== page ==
Phone (513) 251-5500
August 20th, 2018

The Essential Guide to Brushing Your Dog’s Teeth

Category: dental health

The Essential Guide to Brushing Your Dog’s Teeth hagen dental practice cincinnati ohio

Do you have a dental care regimen for your dog?

We know they are considered a part of the family, so to keep their gums and mouth healthy, we’ve compiled some of the top tips you can use when it comes to brushing your dog’s teeth.

Step #1: Get them used to the idea

If you can, start young with your dog…but don’t worry if that hasn’t happened! To start to train a dog, many people like to show their dog what it’s like to have fingers in their mouth first.

Think of it this way: your slowly getting your dog used to the idea that you’re going to be putting something in their mouth in the future. This way, they can adjust the idea!

Consider putting your finger in peanut butter or some other treat, and let them lick it off your finger. As they do this, you can start to safely and gently rub their teeth and gums with your finger.

You can also try to keep their mouth open for longer periods of time—again, you’re getting them ready for the brushing that’s to come.

Another point to consider: You may need some toys on hand for positive reinforcement when they allow you to keep their mouth open for a little longer than they are used to. Some dogs may have a bit of resistance at first, so this can help.

Step #2: Start small

If desired, you may skip the first point. Whenever you feel you are ready, with the guidance from your vet, you can introduce your dog to toothpaste.

Be sure you use pet toothpaste with your animal. You should never use human toothpaste with your dog! Today there are dog toothpastes that are flavored like beef or poultry that many will enjoy

Slowly work up to brushing their teeth. You may at first just introduce them to a small amount of toothpaste. After all, it will take some getting used to. Aim to focus on the faces of the lip, when possible. It may take a week, or longer to get them used to this new habit. You also can adjust the amount of toothpaste you are using over time (2).

Step #3: Reinforce their good habits

It’s amazing what can be done with patience and reinforcement in terms of training your dog! Over time it should be easier to give them a quality brushing each day (or as often as your dentist recommends). In general, 30 seconds per side of the mouth is a good goal to have in terms of how long you want to brush their teeth. Just like with humans, be sure you are as gentle as possible.

stick with brushing teeth hagen dental practice cincinnati ohio

Step #4: Continue to turn to your trusted vet

Typically, dogs will also need professional, anesthetized cleanings, although it’s always going to vary based on what kind of dog you have. Keeping these regular appointments can help with preventative health measure and it can help to spot anything that’s wrong with your dog’s health (2).

tips to help you with your dogs oral health hagen dental practice cincinnati ohio

Other Tips to Help You Brush Your Dog’s Teeth 

A few other tips to consider for the health of your dog’s gums and teeth: First, make sure you talk to your vet so you know as much as you can about your dog, especially as it relates to their particular breed.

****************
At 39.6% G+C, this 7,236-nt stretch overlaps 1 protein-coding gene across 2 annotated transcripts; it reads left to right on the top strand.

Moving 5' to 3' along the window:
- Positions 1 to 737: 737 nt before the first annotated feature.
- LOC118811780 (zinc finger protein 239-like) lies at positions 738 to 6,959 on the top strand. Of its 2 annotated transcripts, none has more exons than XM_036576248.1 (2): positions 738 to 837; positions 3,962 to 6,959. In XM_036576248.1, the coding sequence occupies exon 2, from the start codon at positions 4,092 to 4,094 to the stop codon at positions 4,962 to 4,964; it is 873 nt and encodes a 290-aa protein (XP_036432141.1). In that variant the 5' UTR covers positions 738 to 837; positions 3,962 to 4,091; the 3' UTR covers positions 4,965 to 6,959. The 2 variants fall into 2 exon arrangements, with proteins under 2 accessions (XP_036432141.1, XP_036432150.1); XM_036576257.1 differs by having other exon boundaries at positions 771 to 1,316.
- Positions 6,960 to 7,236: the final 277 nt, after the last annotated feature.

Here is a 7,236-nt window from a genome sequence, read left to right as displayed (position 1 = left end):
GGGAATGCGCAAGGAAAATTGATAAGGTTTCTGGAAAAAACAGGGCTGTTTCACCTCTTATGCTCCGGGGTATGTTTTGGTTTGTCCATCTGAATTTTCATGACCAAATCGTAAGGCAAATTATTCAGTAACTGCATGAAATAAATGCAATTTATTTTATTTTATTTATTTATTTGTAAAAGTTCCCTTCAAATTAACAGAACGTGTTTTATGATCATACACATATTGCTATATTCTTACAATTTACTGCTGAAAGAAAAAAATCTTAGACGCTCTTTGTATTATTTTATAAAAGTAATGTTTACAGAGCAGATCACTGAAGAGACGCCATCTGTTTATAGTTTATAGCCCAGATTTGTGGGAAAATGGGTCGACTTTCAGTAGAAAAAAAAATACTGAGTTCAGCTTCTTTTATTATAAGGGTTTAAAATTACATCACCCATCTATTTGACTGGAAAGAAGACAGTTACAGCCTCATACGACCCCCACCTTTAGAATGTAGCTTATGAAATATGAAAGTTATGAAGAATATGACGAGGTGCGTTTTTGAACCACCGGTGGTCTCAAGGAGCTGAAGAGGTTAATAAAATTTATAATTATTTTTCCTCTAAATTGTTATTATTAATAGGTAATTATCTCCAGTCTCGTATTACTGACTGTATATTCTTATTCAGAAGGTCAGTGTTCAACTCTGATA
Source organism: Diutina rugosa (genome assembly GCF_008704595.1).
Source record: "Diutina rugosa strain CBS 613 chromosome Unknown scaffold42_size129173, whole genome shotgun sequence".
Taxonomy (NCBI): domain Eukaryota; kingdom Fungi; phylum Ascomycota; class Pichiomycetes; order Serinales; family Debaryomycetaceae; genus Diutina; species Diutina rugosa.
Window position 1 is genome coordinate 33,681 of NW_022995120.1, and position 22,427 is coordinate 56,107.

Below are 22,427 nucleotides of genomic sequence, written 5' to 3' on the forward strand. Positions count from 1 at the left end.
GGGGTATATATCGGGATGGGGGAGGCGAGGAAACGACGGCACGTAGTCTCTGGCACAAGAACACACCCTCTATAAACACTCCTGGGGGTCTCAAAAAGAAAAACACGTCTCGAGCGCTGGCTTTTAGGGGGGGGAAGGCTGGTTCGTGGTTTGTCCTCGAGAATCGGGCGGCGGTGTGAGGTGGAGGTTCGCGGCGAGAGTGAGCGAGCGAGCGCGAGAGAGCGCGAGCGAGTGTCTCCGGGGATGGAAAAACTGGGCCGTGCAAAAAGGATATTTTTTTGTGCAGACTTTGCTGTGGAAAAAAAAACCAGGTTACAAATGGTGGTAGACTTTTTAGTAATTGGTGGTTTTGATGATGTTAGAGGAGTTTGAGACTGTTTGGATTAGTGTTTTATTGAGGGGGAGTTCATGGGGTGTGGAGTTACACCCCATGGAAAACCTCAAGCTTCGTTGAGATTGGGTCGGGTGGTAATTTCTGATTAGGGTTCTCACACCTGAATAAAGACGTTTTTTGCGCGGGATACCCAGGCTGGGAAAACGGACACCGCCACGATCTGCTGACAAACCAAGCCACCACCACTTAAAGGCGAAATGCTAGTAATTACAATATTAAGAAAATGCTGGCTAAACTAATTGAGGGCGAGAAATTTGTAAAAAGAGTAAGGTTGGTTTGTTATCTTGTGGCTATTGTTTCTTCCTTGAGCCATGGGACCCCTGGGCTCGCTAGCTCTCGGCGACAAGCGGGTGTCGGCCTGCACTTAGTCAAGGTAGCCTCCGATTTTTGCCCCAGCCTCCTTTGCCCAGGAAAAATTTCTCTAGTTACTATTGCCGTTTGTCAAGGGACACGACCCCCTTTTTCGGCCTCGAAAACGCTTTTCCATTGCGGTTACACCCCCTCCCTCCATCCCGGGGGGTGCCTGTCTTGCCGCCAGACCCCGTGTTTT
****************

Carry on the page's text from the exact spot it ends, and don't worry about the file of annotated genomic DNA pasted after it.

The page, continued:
Don’t be unrealistic and realize it may take some time to develop good oral health habits with your dog!

Next, provide safe chew items; just like how flossing and chewing help to stimulate our gums, chewing is great for dogs’ teeth and gums, too. Not sure exactly what’s best to provide them with? You can choose between chew items and dental chews. Talk to your vet about what kind of meaty bones are a fit for your dog. All of these things, when done regularly and in combination with each other, can promote a healthy mouth.

Something Doesn’t Seem Quite Right? Don’t Ignore It…

A good rule of thumb: Always ask your vet about what’s going to be beneficial for their health, and stay mindful of anything that doesn’t seem quite right when it comes to their gums and teeth.

For example, if your dog already has dental disease, your vet might recommend a certain course of action before you start any at-home regular teeth cleaning. Also know what healthy looks like, and what could be a sign of something going wrong in the mouth.

Typically, a dog’s healthy gums will be a shrimp-colored pink. If they look very white, or, on the opposite side of things, if they look red or inflamed, it’s reason to pay attention (1, 2).

If dog’s gum ever bleeds for more than a few minutes, you don’t want ignore it because it may be a sign of disease in the mouth, an immune issue, or something else.

It’s not uncommon for pups have what’s called papillomatosis, or warts of the gums. You might notice that there are what appears to be clusters of warts or you may just see one or two.

In most cases, with one or two of these small warts in the mouth, it’s not a major concern, but always check with your vet if it lasts more than a few weeks because they may need to be removed surgically at a certain point (1).

Improving Your Dental Health

At Hagen Dental, we want you to improve your health and wellness so that you’re living your healthiest life possible. If you are interested in setting up your next appointment with us, give us a call today at (513) 251-5500. We’re looking forward to meeting you and your family, or seeing you come in again.

Sources/References

  1. https://www.petmd.com/dog/general-health/your-dogs-gums-problems-watch
  2. https://www.aaha.org/pet_owner/lifestyle/your-pets-dental-health-how-to-brush-your-pets-teeth-(and-why).aspx

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